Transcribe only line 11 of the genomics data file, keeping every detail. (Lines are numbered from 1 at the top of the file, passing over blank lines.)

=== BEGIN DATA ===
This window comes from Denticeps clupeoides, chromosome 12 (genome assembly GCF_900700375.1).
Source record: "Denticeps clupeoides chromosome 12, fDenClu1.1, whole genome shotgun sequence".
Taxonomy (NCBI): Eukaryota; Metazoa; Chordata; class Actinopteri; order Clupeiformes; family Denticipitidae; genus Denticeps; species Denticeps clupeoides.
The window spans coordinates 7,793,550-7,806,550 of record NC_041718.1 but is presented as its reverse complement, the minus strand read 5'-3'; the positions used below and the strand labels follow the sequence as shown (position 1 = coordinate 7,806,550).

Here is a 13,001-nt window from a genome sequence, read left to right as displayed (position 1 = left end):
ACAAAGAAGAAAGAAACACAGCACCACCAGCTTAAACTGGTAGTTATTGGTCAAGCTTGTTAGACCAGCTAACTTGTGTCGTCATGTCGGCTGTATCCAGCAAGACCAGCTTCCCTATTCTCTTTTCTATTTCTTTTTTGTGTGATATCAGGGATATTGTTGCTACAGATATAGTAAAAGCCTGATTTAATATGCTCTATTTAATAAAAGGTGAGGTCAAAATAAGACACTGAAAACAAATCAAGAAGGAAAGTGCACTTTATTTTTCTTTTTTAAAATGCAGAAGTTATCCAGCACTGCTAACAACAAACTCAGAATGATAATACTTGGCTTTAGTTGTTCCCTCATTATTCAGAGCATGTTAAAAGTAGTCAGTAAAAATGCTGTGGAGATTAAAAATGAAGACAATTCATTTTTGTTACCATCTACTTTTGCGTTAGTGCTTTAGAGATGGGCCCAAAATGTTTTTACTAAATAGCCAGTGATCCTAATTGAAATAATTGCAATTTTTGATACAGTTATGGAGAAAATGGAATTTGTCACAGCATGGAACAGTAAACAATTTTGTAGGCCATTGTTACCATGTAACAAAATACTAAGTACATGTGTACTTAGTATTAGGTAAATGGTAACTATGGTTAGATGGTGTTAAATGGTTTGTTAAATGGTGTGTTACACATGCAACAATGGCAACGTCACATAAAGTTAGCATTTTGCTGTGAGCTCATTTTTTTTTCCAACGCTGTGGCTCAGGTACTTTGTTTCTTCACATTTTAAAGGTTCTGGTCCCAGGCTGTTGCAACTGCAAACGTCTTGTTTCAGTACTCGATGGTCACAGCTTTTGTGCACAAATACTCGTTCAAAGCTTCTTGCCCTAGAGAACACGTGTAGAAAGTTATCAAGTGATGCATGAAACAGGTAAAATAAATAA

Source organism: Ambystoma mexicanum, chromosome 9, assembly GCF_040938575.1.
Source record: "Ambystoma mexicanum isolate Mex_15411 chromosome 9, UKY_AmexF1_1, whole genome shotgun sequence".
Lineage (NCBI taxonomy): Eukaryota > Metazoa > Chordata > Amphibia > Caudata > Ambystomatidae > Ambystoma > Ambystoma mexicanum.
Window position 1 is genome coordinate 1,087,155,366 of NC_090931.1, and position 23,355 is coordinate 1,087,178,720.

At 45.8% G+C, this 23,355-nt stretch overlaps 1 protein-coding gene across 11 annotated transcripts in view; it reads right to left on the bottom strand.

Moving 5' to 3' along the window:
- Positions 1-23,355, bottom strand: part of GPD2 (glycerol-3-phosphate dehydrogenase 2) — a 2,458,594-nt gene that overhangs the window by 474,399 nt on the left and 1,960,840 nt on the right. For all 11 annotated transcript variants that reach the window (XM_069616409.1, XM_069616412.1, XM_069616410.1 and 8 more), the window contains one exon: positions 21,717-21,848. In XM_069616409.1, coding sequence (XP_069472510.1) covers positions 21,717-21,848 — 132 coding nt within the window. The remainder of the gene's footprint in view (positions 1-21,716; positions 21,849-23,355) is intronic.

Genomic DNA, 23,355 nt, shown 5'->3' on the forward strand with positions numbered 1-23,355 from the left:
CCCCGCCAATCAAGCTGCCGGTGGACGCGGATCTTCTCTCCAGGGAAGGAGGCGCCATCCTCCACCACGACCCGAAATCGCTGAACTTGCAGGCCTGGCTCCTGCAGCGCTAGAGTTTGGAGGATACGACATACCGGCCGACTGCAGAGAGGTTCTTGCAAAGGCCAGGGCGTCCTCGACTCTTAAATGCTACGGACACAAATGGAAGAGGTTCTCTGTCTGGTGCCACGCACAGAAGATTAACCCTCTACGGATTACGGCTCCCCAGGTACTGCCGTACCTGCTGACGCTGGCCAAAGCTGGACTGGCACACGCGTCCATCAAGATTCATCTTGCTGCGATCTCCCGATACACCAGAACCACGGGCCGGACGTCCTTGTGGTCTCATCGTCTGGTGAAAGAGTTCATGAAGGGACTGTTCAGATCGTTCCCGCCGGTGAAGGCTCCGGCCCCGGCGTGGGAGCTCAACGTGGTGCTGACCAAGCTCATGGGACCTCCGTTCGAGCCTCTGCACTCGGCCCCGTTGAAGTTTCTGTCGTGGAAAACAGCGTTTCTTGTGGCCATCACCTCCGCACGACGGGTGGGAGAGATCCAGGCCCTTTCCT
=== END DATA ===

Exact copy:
At 45.8% G+C, this 23,355-nt stretch overlaps 1 protein-coding gene across 11 annotated transcripts in view; it reads right to left on the bottom strand.